But bless me wi’ your heav’n o’ charms,        190
An’ while I kittle hair on thairms,
Hunger, cauld, an’ a’ sic harms,
  May whistle owre the lave o’t.
                    I am, &c.
 
Recitativo


Her charms had struck a sturdy caird,
        195
  As weel as poor gut-scraper;
He taks the fiddler by the beard,
  An’ draws a roosty rapier—
He swoor, by a’ was swearing worth,
  To speet him like a pliver,        200
Unless he would from that time forth
  Relinquish her for ever.
 
Wi’ ghastly e’e poor tweedle-dee
  Upon his hunkers bended,
An’ pray’d for grace wi’ ruefu’ face,        205
  An’ so the quarrel ended.
But tho’ his little heart did grieve
  When round the tinkler prest her,
He feign’d to snirtle in his sleeve,
  When thus the caird address’d her:        210
 
Air

Tune—“Clout the Cauldron.”


My bonie lass, I work in brass,
  A tinkler is my station:
I’ve travell’d round all Christian ground
  In this my occupation;
I’ve taen the gold, an’ been enrolled        215
  In many a noble squadron;
But vain they search’d when off I march’d
  To go an’ clout the cauldron.
                  I’ve taen the gold, &c.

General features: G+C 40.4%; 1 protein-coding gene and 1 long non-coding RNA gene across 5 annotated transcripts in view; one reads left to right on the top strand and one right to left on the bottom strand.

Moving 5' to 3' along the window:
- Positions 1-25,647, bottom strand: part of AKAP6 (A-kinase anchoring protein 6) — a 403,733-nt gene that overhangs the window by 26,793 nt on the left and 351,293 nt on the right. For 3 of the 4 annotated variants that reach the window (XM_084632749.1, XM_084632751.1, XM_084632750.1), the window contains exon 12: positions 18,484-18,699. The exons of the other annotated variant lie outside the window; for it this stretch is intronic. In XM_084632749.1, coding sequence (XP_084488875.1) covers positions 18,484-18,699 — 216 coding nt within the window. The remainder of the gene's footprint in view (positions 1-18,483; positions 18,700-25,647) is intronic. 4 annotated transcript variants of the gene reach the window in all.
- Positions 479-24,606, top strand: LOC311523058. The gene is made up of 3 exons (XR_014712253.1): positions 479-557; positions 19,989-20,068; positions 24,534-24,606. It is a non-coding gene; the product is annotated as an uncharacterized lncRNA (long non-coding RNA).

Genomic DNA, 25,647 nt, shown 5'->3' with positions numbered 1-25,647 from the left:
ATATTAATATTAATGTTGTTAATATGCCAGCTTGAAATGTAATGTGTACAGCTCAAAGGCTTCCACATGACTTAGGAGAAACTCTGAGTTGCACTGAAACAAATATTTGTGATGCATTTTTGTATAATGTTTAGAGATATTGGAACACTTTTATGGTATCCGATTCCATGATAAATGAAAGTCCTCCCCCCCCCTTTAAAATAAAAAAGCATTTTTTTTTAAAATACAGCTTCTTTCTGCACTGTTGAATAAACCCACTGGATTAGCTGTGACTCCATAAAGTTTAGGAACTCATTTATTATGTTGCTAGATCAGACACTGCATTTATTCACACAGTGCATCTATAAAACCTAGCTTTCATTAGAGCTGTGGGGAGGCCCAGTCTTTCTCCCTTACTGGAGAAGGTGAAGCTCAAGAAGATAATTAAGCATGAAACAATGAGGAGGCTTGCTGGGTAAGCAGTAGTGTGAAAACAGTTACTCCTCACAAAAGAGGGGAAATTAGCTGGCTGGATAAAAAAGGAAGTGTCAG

Despise that shrimp, that wither’d imp,        220
  With a’ his noise an’ cap’rin;
An’ take a share with those that bear
  The budget and the apron!
And by that stowp! my faith an’ houp,
  And by that dear Kilbaigie, 2        225
If e’er ye want, or meet wi’ scant,
  May I ne’er weet my craigie.
                  And by that stowp, &c.
 
Recitativo


The caird prevail’d—th’ unblushing fair
  In his embraces sunk;        230
Partly wi’ love o’ercome sae sair,
  An’ partly she was drunk:
Sir Violino, with an air
  That show’d a man o’ spunk,
Wish’d unison between the pair,        235
  An’ made the bottle clunk
                To their health that night.
 
But hurchin Cupid shot a shaft,
  That play’d a dame a shavie—
The fiddler rak’d her, fore and aft,        240
  Behint the chicken cavie.
Her lord, a wight of Homer’s craft, 3
  Tho’ limpin wi’ the spavie,